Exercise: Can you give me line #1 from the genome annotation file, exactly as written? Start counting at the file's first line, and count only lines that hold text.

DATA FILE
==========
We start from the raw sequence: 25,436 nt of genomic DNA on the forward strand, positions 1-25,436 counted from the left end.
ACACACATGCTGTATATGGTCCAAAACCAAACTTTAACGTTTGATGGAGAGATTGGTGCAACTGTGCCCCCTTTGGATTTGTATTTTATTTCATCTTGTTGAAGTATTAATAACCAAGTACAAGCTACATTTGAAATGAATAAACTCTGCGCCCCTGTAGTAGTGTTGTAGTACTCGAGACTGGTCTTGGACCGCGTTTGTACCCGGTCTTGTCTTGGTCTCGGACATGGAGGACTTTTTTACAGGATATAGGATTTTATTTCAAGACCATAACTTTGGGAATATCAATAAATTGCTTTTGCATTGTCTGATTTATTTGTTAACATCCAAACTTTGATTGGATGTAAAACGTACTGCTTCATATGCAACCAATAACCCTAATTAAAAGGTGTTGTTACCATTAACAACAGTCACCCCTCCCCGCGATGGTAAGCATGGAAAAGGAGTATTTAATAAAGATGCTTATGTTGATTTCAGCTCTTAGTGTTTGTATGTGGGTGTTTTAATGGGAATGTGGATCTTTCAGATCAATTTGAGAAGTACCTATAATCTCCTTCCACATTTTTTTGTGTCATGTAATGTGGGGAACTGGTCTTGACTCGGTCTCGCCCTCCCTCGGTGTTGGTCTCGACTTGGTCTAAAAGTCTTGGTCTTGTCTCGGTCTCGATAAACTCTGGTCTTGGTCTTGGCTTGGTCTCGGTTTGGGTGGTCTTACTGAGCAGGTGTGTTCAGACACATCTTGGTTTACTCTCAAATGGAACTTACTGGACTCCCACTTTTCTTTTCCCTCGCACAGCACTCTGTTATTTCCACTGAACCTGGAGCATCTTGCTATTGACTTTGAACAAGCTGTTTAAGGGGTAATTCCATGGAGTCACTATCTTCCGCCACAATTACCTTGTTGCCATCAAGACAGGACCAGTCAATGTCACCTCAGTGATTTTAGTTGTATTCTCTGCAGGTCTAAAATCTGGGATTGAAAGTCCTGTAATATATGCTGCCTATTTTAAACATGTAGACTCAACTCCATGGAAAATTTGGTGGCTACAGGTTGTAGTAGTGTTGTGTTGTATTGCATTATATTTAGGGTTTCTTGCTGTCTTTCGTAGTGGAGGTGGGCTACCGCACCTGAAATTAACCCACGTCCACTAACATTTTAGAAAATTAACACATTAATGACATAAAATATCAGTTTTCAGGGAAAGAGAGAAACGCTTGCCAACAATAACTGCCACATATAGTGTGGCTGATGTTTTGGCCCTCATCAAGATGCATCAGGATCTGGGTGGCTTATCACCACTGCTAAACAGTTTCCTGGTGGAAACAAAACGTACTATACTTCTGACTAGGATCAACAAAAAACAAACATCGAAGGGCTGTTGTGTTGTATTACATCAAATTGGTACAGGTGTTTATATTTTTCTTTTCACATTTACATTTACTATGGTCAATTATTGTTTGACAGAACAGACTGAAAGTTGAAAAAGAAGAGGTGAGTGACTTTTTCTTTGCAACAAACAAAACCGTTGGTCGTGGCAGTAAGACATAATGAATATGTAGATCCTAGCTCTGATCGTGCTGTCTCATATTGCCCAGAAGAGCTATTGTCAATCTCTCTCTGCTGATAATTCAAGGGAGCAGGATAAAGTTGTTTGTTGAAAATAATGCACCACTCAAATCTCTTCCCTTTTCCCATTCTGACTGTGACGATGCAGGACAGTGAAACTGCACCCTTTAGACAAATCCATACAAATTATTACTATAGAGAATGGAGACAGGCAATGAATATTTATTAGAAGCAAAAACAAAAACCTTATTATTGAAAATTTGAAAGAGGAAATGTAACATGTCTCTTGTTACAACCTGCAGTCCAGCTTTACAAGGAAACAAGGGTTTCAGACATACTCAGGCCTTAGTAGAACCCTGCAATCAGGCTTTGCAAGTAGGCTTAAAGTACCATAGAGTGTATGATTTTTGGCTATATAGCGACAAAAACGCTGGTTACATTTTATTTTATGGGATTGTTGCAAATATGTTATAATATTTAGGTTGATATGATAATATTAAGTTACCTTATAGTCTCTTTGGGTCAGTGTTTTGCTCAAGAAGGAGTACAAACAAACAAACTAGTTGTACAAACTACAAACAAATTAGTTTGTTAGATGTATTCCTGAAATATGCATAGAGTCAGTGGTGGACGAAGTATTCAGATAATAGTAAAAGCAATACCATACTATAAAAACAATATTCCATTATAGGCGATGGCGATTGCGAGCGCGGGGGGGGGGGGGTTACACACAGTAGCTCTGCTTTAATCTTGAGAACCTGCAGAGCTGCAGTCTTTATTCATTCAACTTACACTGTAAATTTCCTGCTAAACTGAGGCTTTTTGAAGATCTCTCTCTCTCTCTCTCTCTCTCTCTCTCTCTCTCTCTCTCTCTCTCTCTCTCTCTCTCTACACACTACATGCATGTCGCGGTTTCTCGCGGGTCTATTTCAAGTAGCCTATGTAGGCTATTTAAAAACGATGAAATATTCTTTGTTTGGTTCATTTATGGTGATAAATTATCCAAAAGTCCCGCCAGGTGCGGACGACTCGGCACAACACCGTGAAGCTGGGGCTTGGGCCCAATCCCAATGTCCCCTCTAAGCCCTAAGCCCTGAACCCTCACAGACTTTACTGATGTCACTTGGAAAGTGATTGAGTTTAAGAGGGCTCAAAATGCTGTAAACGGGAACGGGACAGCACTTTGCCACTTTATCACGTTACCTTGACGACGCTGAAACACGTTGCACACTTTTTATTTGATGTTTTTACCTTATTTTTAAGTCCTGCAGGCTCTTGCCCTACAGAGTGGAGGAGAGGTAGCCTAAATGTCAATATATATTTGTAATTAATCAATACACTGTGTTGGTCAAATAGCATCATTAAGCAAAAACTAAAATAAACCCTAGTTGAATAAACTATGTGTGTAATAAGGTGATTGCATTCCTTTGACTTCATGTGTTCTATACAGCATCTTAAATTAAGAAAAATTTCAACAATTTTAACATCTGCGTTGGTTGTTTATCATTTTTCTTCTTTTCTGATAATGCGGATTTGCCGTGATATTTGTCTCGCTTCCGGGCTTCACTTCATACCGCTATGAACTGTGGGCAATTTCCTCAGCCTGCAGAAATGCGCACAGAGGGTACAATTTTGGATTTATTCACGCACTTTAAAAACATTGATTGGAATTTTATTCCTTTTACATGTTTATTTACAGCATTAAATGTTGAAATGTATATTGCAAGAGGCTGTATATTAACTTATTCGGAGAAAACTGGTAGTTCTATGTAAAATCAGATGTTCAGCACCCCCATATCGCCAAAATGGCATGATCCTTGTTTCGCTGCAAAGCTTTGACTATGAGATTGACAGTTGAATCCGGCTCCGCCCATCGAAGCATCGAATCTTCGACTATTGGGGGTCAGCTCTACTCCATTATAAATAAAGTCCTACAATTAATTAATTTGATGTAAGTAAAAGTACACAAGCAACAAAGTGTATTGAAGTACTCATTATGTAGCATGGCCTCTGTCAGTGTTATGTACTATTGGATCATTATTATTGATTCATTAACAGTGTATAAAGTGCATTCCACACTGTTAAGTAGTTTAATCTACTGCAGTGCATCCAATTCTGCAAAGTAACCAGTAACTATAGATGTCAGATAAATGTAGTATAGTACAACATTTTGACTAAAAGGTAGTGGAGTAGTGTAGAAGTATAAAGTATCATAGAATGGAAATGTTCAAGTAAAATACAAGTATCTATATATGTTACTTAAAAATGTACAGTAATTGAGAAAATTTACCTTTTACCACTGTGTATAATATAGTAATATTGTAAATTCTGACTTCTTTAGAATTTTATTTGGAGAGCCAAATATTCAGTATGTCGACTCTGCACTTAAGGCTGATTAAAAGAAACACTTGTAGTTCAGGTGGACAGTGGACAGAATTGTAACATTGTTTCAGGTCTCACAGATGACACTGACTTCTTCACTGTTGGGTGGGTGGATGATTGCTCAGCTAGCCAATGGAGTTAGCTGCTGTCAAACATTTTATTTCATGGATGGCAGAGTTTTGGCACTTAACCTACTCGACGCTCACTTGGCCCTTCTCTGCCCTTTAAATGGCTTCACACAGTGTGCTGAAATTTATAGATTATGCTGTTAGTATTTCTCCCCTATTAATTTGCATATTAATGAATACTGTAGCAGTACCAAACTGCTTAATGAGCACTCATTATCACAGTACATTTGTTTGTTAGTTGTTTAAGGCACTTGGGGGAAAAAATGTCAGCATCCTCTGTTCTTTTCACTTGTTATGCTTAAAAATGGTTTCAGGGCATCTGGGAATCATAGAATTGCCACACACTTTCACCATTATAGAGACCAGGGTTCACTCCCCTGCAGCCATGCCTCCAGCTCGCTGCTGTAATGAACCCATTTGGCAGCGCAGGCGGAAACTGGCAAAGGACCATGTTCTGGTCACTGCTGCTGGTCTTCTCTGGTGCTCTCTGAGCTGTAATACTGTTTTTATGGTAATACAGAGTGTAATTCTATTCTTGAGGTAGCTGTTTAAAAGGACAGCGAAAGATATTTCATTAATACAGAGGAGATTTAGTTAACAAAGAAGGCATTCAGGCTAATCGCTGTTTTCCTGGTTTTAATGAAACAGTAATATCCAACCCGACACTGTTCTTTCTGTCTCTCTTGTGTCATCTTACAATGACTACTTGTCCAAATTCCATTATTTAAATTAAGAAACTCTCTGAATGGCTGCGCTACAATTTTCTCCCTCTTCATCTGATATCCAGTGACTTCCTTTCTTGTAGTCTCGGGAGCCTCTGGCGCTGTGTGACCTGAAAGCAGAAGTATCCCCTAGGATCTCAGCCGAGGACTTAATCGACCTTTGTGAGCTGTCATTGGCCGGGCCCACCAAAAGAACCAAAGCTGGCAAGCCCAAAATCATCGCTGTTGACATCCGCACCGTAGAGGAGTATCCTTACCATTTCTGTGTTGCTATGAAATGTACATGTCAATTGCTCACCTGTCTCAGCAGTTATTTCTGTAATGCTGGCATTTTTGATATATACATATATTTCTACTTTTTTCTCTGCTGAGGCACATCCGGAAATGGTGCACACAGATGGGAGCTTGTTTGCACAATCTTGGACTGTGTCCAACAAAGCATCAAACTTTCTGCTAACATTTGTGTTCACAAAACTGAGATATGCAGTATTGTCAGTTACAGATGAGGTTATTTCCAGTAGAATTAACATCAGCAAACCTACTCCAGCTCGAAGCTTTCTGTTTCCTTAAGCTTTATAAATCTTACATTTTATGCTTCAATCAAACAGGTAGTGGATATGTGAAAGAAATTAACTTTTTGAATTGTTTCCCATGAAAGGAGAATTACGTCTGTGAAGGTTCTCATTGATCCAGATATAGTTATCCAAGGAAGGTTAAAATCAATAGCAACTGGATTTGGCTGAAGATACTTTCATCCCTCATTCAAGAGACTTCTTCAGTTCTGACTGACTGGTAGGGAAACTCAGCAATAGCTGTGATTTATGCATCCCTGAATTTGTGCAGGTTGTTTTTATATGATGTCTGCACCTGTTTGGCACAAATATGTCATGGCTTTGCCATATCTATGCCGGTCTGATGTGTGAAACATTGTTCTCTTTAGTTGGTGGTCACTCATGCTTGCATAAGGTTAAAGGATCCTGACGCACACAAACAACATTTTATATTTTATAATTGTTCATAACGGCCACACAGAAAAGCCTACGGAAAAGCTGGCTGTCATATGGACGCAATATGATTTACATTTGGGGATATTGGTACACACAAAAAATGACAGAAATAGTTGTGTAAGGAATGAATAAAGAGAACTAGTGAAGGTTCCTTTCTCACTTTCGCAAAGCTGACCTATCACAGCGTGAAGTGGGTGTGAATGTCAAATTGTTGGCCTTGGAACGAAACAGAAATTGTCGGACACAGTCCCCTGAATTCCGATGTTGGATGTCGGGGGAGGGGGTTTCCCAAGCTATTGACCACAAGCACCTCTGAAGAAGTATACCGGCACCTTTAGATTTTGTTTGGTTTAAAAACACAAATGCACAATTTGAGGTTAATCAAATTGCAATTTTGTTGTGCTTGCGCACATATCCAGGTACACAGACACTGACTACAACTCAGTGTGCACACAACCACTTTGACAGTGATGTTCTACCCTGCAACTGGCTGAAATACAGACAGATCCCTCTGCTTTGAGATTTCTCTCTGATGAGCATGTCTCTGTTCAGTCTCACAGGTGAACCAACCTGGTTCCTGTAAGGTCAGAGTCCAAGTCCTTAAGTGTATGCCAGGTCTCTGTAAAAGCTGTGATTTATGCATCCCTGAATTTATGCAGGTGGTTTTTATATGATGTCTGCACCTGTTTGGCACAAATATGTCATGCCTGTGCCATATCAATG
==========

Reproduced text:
We start from the raw sequence: 25,436 nt of genomic DNA on the forward strand, positions 1-25,436 counted from the left end.